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Spatially resolved multiomics of human cardiac niches.

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The function of a cell is defined by its intrinsic characteristics and its niche: the tissue microenvironment in which it dwells. Here we combine single-cell and spatial transcriptomics data to discover cellular niches within eight regions of the human heart. We map cells to microanatomical locations and integrate knowledge-based and unsupervised structural annotations. We also profile the cells of the human cardiac conduction system1. The results revealed their distinctive repertoire of ion channels, G-protein-coupled receptors (GPCRs) and regulatory networks, and implicated FOXP2 in the pacemaker phenotype. We show that the sinoatrial node is compartmentalized, with a core of pacemaker cells, fibroblasts and glial cells supporting glutamatergic signalling. Using a custom module, we identify trans-synaptic pacemaker cell interactions with glia. We introduce a druggable target prediction tool, drug2cell, which leverages single-cell profiles and drug-target interactions to provide mechanistic insights into the chronotropic effects of drugs, including GLP-1 analogues. In the epicardium, we show enrichment of both IgG+ and IgA+ plasma cells forming immune niches that may contribute to infection defence. Overall, we provide new clarity to cardiac electro-anatomy and immunology, and our suite of computational approaches can be applied to other tissues and organs.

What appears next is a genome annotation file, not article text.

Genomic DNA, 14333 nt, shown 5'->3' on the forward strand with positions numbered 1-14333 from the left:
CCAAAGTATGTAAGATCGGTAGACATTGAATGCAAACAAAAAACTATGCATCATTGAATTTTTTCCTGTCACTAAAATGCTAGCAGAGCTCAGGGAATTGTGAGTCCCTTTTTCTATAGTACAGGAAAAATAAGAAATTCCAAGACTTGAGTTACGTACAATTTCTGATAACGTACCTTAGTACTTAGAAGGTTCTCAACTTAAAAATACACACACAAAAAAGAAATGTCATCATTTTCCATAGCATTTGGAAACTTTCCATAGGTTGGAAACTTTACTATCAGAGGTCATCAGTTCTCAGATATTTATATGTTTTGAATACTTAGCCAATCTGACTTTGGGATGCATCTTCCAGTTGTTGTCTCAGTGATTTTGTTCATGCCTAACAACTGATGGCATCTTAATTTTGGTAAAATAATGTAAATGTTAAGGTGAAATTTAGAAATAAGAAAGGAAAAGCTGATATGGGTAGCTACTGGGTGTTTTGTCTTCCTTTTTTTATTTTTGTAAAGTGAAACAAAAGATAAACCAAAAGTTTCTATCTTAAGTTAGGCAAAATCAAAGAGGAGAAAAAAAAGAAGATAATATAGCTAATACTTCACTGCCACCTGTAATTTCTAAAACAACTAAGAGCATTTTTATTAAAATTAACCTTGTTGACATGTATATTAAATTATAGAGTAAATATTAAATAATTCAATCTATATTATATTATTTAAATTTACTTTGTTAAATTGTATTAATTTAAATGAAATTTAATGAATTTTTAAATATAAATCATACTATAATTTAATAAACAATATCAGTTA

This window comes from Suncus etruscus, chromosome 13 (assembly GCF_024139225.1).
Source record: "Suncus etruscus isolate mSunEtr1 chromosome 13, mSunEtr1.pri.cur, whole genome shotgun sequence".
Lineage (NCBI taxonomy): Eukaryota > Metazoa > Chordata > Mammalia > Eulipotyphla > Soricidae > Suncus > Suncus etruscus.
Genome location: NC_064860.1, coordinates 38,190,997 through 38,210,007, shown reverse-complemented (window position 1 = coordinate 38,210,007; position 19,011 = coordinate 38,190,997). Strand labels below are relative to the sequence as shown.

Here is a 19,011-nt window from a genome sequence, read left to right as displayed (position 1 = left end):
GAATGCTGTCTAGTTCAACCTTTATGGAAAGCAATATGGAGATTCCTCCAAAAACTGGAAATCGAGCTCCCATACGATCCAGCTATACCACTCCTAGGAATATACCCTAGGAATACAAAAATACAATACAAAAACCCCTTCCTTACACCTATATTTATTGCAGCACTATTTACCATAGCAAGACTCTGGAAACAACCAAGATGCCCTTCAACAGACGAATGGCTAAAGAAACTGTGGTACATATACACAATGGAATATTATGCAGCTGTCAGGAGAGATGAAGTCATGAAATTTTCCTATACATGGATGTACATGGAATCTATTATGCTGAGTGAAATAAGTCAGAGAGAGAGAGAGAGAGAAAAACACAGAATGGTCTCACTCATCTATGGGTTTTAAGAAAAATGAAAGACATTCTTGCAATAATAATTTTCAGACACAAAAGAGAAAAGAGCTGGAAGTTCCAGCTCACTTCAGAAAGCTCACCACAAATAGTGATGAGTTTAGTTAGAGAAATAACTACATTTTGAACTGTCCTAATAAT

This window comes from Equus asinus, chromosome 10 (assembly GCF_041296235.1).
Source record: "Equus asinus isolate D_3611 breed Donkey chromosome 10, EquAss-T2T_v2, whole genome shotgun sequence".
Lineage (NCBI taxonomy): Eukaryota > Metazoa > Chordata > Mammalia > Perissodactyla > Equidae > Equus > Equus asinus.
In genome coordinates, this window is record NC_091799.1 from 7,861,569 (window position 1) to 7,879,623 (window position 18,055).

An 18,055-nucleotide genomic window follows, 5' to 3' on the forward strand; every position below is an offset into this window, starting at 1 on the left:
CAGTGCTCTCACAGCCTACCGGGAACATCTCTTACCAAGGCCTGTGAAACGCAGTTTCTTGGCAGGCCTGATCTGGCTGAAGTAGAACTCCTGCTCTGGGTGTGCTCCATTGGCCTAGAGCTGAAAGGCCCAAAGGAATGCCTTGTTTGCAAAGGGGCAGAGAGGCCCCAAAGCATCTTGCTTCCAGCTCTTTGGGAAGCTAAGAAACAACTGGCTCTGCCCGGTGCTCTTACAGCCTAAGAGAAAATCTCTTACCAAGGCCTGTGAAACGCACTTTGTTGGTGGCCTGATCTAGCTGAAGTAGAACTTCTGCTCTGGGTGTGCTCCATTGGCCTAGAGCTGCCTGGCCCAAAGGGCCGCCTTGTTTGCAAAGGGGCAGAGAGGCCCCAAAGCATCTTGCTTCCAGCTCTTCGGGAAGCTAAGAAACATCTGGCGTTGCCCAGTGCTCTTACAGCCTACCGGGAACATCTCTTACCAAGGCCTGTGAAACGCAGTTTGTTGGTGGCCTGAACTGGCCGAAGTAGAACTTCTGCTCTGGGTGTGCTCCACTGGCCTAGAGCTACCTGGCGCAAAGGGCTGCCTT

Humans, Cell Communication, Cellular Microenvironment, Fibroblasts, Glutamic Acid, Heart, Ion Channels, Multiomics, Myocardium, Myocytes, Cardiac, Neuroglia, Pericardium, Plasma Cells, Receptors, G-Protein-Coupled, Sinoatrial Node, Heart Conduction System

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Springer Science and Business Media LLC